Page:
“Bad club night? Blame a promoter”
We all know it, and a quick google search of “I hate nightlife promoters” confirms that this feeling is common: most people want to run away when they hear a promoter is around. The complaints range from those about annoying flyers to inaccurate price information to blatant lies to both club-goers and musicians. Yet no major club can hope to cope without promoters (whether for putting together music nights, deals, campaigning, guest list management – you name it, promoters are involved), so they must be doing something right as a profession!
Why do so many people despise promoters? And what should promoters do to avoid the bad reputation?
There are a couple good articles out there (e.g., “6 Ways Nightclub Promoters Kill Their Credibility Online”, and lots of good stuff on Nighlife Marketing Resource in general), but for real-life information, it’s best to talk to real people. We’ve interviewed a London-based musician and live music promoter Elena, and an upcoming DJ whose real name is James S. They agreed that in an ideal world, the relationships between promoters and other parties in the game would thrive if there was more mutual respect around.
We asked James about the DJ’s position in the equation of a great club night. He had a dragging bad experience with hosting a night at one of London’s busy youthful clubs, until he finally got fed up and quit collaborating with the promoter who was responsible for the deal. The guy shamelessly exploited ‘his’ DJs – James says they “never could track down the money we did make on the guest-list as the promoter never picked up his phone…”. The promoter tried to use DJs as self-promoters for their nights, to the point where “it was like we were hired as ticket reps not DJs!” and he never informed them of any changes – a true nuisance if you’re a DJ who wants to do his job and do it well. James finishes on a constructive note: “So a good promoter should be organised, fair and respectful to the DJs they hire out and not put lots of pressure on the DJs to promote the night themselves – they are DJs who want to do their job. Get ticket reps and marketing people to do all the advertising bit of it!”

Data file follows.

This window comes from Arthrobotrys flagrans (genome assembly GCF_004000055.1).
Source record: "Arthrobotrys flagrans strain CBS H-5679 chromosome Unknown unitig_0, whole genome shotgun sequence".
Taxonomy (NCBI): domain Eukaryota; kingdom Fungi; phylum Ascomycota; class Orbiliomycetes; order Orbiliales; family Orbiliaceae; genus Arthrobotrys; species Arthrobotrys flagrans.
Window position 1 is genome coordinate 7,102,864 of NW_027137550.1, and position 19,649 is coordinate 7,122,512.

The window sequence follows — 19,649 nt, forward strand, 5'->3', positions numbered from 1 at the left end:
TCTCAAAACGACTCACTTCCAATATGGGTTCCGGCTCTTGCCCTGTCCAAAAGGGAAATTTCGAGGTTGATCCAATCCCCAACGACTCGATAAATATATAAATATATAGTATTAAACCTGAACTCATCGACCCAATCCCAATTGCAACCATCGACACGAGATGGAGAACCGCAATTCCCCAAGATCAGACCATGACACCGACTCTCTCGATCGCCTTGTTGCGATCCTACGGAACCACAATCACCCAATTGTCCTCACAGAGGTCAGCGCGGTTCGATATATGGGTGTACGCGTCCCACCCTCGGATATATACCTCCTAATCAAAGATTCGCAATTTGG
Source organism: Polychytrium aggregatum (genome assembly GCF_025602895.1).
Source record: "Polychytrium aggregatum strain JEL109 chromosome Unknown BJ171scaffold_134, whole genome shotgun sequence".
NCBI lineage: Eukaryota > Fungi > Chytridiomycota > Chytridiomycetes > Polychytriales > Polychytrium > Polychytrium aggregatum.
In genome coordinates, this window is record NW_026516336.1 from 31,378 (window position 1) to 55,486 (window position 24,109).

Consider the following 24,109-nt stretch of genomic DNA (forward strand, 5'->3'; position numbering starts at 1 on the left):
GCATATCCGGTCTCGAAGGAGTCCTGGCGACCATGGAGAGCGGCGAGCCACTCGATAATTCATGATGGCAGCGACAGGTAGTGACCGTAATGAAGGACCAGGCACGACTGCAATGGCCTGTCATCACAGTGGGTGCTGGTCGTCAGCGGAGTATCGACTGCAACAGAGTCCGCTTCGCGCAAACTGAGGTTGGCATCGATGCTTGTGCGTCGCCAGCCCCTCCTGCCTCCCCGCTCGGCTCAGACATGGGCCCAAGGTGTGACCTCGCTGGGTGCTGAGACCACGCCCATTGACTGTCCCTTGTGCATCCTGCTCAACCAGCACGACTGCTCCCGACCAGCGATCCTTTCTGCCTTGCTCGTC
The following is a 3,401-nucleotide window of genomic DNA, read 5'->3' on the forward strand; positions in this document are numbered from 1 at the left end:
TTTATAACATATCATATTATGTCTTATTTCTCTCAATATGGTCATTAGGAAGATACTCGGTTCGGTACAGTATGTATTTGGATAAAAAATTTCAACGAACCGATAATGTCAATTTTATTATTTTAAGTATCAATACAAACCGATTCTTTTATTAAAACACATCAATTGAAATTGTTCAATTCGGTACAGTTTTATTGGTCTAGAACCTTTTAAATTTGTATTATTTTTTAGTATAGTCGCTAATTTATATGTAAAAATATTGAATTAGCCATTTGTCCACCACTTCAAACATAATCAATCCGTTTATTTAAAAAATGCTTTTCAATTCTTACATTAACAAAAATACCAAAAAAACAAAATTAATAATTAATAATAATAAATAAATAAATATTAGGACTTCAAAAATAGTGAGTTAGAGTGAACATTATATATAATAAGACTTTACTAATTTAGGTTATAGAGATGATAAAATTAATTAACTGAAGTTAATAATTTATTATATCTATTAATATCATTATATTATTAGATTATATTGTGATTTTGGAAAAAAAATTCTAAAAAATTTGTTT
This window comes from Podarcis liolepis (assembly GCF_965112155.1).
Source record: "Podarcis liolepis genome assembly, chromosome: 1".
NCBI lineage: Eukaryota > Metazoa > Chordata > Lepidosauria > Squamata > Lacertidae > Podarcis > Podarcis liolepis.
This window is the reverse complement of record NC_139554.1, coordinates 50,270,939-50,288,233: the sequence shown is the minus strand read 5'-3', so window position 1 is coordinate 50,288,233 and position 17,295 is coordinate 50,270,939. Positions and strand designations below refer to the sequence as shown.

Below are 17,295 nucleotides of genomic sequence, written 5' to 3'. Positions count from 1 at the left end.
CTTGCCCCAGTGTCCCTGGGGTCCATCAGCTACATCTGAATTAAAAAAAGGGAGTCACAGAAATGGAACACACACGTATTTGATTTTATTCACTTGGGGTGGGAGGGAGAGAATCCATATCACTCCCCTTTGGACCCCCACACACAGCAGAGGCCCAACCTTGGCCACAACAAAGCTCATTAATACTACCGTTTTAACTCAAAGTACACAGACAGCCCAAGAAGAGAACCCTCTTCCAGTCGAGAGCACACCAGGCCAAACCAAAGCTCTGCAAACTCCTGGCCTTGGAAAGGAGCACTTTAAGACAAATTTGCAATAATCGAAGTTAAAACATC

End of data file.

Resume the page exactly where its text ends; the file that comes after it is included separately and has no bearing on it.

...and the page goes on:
Elena gives a special insight as a versatile person who knows very well what it means to be a musician, a promoter of her own shows, and ultimately a professional promoter working on events for clubs all over London. I asked her whether this complicated role created a dilemma for her in any way.
“Funny you should ask this, as I just had a conversation about it with a friend who’s a venue manager, and he is convinced it’s impossible to do both. I think it’s just a bad perception, in reality yes, it is possible, and it’s very much more enjoyable for me personally than just the creative side of things… It means I use both sides of my brain, logic and creativity!”
Then the conversation returned to her memorable experiences as a promoter and Elena concludes that the key is to know one’s role well, and those of the others involved. “With the lack of appreciation all sorts of complications follow unfortunately. Again, this is sometimes just lack of knowledge from the venue’s side about the differences between someone who just wants to put on an event, organise a party or actually works as a promoter.” And their life sure isn’t easy!